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GSE was so named for its designer, one Harry E. Gavitt, of Topeka, Kansas. While Mr. Gavitt seemed quite a lively man, insisting through the written rules of his game that players be loud and raucous during play or risk losing points, he was not, apparently, too interested in obtaining a copyright for his game. Gavitt claims to have filed for Patent and Copyright in 1896, but it is unclear whether there any actual copyright or patent was indeed filed for the game until at least sometime after January, 1903. This could also be because Gavitt, who also owned a primitive pharmaceutical company selling herbal remedies first created and sold by his father W.W. Gavitt during the American Civil War, was merely using the game as part of a promotion to sell more medicines. In fact, Gavitt had been giving the card game away freely to those who purchased products from him! Regardless, the lack of verifiable copyright and patents opened the proverbial door long enough for the creators of games such as the now quite familiar Pit, the aforementioned Bourse, Panic, and still others to get to market as direct competition to GSE, using much the same style of play. This, in turn, created a micro-war between these similar versions of the game, which would go on for a short time. In its advertising, the makers of Bourse proclaimed that it was the original game of “’change” (presumably short for “exchange”) and that all other similar games were merely “infringing imitations.” Panic boldly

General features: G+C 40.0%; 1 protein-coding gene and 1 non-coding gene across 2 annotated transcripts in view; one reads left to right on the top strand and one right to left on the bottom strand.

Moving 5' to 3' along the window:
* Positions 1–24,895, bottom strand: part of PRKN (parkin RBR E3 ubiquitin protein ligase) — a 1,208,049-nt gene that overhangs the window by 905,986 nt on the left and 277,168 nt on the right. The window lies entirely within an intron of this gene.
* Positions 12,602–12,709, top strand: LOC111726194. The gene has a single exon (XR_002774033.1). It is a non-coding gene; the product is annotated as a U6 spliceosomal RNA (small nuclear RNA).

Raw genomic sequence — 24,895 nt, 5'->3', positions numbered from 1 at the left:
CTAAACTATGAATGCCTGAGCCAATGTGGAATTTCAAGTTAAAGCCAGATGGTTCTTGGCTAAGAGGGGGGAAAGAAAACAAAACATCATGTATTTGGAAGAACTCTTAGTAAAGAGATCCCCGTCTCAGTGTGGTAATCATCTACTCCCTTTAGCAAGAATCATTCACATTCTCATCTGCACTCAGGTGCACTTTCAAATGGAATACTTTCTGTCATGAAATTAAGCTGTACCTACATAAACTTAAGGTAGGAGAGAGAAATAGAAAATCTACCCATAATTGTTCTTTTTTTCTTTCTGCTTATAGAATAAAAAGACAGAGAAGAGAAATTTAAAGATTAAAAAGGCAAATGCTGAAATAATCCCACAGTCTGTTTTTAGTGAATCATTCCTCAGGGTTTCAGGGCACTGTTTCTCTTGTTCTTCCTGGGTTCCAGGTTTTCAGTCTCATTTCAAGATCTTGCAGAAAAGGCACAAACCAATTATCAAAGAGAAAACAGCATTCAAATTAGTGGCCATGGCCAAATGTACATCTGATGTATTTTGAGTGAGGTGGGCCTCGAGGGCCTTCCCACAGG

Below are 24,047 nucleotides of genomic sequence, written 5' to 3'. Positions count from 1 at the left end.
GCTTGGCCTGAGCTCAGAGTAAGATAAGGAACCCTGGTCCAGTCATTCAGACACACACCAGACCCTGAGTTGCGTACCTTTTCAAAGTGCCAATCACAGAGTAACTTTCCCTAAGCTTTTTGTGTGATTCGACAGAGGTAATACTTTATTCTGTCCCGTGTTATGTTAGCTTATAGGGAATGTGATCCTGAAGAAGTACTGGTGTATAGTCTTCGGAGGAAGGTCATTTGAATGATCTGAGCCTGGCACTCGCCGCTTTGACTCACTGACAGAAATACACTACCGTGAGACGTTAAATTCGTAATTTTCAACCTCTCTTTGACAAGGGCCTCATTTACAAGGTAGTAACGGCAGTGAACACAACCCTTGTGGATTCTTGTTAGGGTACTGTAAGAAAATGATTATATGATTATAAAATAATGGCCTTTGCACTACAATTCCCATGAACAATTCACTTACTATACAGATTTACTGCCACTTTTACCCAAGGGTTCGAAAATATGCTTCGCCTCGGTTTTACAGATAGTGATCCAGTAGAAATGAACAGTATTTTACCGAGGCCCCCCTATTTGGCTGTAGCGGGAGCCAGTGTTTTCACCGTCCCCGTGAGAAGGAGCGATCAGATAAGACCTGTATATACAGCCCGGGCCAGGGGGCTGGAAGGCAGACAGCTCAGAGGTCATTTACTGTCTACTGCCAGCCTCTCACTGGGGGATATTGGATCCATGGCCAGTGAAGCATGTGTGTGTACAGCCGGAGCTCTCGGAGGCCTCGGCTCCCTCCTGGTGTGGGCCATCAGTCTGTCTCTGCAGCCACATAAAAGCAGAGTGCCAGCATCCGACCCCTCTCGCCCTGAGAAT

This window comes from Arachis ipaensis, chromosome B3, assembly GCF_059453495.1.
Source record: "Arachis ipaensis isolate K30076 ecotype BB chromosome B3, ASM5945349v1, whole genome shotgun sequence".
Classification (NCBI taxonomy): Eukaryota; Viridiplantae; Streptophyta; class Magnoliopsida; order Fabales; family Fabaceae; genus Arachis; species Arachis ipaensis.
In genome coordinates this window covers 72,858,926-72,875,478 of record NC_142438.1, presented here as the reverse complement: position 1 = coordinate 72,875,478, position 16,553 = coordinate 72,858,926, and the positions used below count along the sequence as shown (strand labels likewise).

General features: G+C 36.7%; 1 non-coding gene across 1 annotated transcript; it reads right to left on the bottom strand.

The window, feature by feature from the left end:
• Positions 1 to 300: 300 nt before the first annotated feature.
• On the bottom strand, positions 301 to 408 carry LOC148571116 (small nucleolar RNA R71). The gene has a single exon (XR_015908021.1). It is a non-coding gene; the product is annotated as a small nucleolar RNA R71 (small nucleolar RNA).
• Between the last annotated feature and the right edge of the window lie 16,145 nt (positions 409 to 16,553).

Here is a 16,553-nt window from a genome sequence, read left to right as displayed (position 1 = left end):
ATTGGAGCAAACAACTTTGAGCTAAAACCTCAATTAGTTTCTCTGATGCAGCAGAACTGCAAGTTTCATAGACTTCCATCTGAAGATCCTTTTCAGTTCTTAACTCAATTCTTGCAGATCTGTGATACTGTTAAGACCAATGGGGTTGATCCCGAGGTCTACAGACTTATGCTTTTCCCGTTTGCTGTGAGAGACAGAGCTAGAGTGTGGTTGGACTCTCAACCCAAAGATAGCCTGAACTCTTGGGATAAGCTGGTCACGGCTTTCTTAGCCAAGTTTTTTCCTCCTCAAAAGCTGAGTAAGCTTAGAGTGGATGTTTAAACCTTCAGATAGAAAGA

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marketed and sold its version of the game as a self-proclaimed “take-off” of “Wall St. Stock Exchange,” and prominently featured the disclaimer “Copyright 1903” written near the center on each of its 65 cards, ostensibly to provide a clear reminder to all that it was laying claim to the intellectual property. Nevertheless, evidence still suggests that GSE was first to market. The Parker Brothers would eventually go on to buy out Gavitt, once it was clear they would be the ones to corner the market with Pit.

Though these games were altogether more similar than they were dissimilar, they still had some interesting differences and developments during a brief period. GSE employed perhaps the first ever real-time game mechanic, which was described to gamers then as “open-outcry.” Anyone who has played Pit will already understand this open-outcry phase of the game, where all players must simultaneously attempt to exchange a certain number of their cards for the same number of cards from an